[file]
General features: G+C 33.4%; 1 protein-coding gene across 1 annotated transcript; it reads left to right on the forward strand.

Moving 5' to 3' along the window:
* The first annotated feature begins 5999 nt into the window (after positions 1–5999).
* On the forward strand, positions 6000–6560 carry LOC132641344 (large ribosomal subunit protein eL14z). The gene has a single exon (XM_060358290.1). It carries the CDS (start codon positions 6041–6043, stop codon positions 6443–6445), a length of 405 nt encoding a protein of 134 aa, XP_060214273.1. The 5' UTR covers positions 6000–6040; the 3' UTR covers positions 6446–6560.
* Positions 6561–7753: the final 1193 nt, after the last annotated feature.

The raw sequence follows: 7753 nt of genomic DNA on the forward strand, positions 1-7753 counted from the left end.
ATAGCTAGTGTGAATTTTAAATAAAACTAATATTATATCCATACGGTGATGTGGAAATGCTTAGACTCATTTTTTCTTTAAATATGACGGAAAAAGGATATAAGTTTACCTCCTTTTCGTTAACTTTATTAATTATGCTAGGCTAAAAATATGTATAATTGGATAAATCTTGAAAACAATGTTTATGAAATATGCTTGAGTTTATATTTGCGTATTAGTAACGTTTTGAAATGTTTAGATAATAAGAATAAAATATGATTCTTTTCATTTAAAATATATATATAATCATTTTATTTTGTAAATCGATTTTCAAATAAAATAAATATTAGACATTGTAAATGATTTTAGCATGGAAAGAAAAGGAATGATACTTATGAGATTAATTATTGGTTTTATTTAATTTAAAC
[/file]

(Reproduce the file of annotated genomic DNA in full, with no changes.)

General features: G+C 33.4%; 1 protein-coding gene across 1 annotated transcript; it reads left to right on the forward strand.

Moving 5' to 3' along the window:
* The first annotated feature begins 5999 nt into the window (after positions 1–5999).
* On the forward strand, positions 6000–6560 carry LOC132641344 (large ribosomal subunit protein eL14z). The gene has a single exon (XM_060358290.1). It carries the CDS (start codon positions 6041–6043, stop codon positions 6443–6445), a length of 405 nt encoding a protein of 134 aa, XP_060214273.1. The 5' UTR covers positions 6000–6040; the 3' UTR covers positions 6446–6560.
* Positions 6561–7753: the final 1193 nt, after the last annotated feature.

The raw sequence follows: 7753 nt of genomic DNA on the forward strand, positions 1-7753 counted from the left end.
ATAGCTAGTGTGAATTTTAAATAAAACTAATATTATATCCATACGGTGATGTGGAAATGCTTAGACTCATTTTTTCTTTAAATATGACGGAAAAAGGATATAAGTTTACCTCCTTTTCGTTAACTTTATTAATTATGCTAGGCTAAAAATATGTATAATTGGATAAATCTTGAAAACAATGTTTATGAAATATGCTTGAGTTTATATTTGCGTATTAGTAACGTTTTGAAATGTTTAGATAATAAGAATAAAATATGATTCTTTTCATTTAAAATATATATATAATCATTTTATTTTGTAAATCGATTTTCAAATAAAATAAATATTAGACATTGTAAATGATTTTAGCATGGAAAGAAAAGGAATGATACTTATGAGATTAATTATTGGTTTTATTTAATTTAAAC